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'Roach Queen' reigns over city's creepiest denizens

By: Doug Snover

April 28, 2007

Talking shop with Barb Duffy in her cubicle in Chandler’s sparkling Municipal Utilities Administration building, a person can’t help scanning her desk and the floor below for skittering creatures – the kind that crunch beneath your shoes.

Duffy is seemingly oblivious to your wary stare as she talks happily about her work and shows off the city brochures and favorite websites on her favorite subject.

Meanwhile, your eye keeps scanning for the slightest movement.

Duffy is, after all, Chandler’s self-proclaimed “Roach Queen.”

She doesn’t have a business card, but she does have a personal parking space reserved for the Roach Queen.

And she keeps a larger-than-life plastic cockroach in her in-box to greet visitors just inside the main doors of the Municipal Utilities building.

Duffy, 50, loves her job so much she gave up her dream of becoming a nurse and is pursuing a college degree in sewer stuff.

“I’m about halfway through my college course. I took time off to send my daughter to college (she’s a teacher now in the East Valley). Originally, it was in the medical field, but this – the sewer – was much more interesting, so now I’m pursuing a degree in wastewater management,” she said.

“Instead of stitching people up, I’m soothing their fears about bugs.”

A Chandler employee for 11 years, Duffy (she was Barb Hawbaker until later last year when she remarried) spends her days talking frightened Chandler residents down off the kitchen table. She handles lots of citizen calls but her favorites are about roaches.

Are people really scared of the tiny pests?

“To death,” Duffy intones with dramatic seriousness. “To death!”

Citizens call Duffy with 9-1-1-like panic in their voices, seeking help for backed-up toilets, hot-water shortages, and – of course – cockroaches.

She provides understanding, helpful suggestions, and some sewer trivia that she gleans from Internet sites such as  – all liberally sprinkled with humor.

“A lot of times if you can laugh about it, it’s not so frightening,” she reasons.

An example of her calming patter:

“Cockroaches don’t bite. They don’t attack you. They don’t flap their wings and fly – they’re gliders, like hang-gliders.”


“Did you know there is a goddess of sewers? No, not me. Cloacina! I just found out about her the other day.”

Cloacina, according to Jon C. Schladweiler, historian for the Arizona Water and Pollution Control Association, was “the goddess of Rome’s sewers (and workers), a facet of Rome’s public works infrastructure that was considered vital to their desired way of life -- good health through sanitation.”

Sacrum Cloacina, a shrine to the sewer goddess, was built in Roman Forum, in front of the Basilica Aemilia; directly above the Cloaca Maxima sewer, and is believed to have included an entrance to the sewer (a.k.a. “manhole”) as part of the shrine, according to an essay by Schladweiler posted on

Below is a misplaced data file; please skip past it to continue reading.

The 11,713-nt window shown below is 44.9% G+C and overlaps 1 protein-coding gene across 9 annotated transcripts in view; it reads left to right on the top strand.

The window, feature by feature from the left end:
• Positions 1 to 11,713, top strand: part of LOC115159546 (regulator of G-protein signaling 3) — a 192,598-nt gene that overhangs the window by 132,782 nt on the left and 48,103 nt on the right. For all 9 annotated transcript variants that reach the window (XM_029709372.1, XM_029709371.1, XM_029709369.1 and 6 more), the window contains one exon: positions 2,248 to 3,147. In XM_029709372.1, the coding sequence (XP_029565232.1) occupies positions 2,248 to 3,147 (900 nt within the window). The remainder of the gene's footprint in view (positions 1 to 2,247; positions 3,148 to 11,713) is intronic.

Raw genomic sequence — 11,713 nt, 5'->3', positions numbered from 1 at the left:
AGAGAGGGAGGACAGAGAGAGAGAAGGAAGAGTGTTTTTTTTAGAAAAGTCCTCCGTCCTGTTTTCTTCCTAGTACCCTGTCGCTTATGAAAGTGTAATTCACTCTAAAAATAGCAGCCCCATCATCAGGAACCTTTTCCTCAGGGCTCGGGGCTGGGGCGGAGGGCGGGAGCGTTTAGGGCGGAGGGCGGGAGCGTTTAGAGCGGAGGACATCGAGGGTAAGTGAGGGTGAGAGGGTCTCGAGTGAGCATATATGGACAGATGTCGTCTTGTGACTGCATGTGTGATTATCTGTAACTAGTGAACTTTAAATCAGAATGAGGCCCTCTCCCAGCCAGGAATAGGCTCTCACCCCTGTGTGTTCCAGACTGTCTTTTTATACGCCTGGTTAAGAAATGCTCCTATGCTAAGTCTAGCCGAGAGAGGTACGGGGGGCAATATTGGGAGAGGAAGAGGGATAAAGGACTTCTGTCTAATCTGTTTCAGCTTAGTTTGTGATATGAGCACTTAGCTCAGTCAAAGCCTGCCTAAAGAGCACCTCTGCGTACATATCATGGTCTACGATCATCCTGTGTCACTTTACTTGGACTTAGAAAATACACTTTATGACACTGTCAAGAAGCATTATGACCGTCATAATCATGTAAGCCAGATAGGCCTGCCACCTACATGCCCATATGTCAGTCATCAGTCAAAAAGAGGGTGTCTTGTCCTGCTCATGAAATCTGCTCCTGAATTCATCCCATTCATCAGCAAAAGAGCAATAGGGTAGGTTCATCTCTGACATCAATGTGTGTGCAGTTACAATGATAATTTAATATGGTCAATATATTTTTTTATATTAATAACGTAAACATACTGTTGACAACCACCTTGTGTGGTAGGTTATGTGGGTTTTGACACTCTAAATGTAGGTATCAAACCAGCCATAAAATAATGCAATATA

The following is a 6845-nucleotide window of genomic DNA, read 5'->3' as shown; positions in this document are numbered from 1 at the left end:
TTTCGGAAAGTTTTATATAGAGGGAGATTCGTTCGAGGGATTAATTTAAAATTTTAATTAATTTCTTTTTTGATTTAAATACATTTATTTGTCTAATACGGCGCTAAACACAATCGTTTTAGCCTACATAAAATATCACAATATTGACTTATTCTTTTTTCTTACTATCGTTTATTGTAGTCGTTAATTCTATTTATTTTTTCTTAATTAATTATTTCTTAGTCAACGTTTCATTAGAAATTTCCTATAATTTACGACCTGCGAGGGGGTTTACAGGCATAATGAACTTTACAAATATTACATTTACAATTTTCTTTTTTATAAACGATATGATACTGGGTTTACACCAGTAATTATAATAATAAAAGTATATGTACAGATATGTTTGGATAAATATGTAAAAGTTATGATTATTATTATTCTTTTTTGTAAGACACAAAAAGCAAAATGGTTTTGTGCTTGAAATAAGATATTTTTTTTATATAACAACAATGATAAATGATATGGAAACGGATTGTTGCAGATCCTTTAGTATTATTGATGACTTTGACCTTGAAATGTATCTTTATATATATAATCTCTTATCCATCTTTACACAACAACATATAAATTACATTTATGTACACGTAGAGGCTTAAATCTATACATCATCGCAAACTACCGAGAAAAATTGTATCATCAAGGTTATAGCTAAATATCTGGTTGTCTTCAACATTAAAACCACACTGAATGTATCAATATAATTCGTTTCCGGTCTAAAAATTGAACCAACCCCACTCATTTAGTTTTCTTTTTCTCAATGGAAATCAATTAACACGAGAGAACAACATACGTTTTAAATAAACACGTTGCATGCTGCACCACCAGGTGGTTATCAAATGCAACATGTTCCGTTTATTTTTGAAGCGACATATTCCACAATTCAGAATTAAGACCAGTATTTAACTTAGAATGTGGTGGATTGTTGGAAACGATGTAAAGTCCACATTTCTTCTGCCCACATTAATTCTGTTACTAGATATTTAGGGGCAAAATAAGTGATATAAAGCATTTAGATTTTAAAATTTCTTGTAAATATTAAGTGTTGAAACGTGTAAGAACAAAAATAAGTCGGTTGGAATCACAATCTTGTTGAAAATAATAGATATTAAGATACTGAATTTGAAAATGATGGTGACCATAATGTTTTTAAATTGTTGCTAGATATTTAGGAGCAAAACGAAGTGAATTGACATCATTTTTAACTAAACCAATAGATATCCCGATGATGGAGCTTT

Wrangler News, ever aware of journalism’s own ties to the world of cockroaches, reciprocated by introducing Duffy to archy, the literary cockroach who appeared in 1916 in newspaperman Don Marquis’ column in The Evening Sun in New York City.

archy, who couldn’t make capital letters, typed out free-verse poetry on Marquis’ typewriter by jumping on the keys late at night when no one was watching. (

But back to Duffy. “I’m a jack of all trades. I take roach complaints, odor complaints, backup complaints. I developed the manhole painting program.”

Manhole painting?

Turns out that Chandler, like most modern municipalities, hires a contractor to spray a special insecticide paint in its manholes to control cockroaches. The city spends “oh, about $40,000” each year having the special paint sprayed inside its roughly 16,000 manholes, according to Duffy. Each manhole is sprayed about eight feet deep and about half of the 16,000 manholes are coated each year.

Want more sewer trivia? Chandler processes about 24 million gallons of sewage each day, collecting it from more than 69,500 residential and commercial sewer connections and piping it through the underground sewer lines to three treatment plants south of the city.

Gold rings accidentally dropped into a toilet or kitchen sink likely will disintegrate before they reach the treatment facility, but – oddly – corn kernels will not. There is too much hydrogen sulfide for rats, snakes or scorpions to survive in the sewers, according to Duffy, but cockroaches – particularly the American sewer cockroach – can and do survive down there.

Finally, a word about Skittles, the live cockroach that Duffy rescued when a resident brought it to the office inside a plastic bag last Fall.

Duffy kept Skittles in a tiny cage and fed it (him?) French fries and chicken nuggets.

Skittles didn’t survive, however. Someone apparently thought the pet cockroach needed a playmate, so he or she put a lizard in Skittles cage one day when Duffy wasn’t around.

Nowadays Duffy is on the lookout for an albino cockroach to replace poor old Skittles, who got eaten.

And if you worried we weren’t going to give out Duffy’s telephone number, here it is: (480) 782-3600.

“This is the roach hotline,” Duffy said when she answered.



Photo by David Stone


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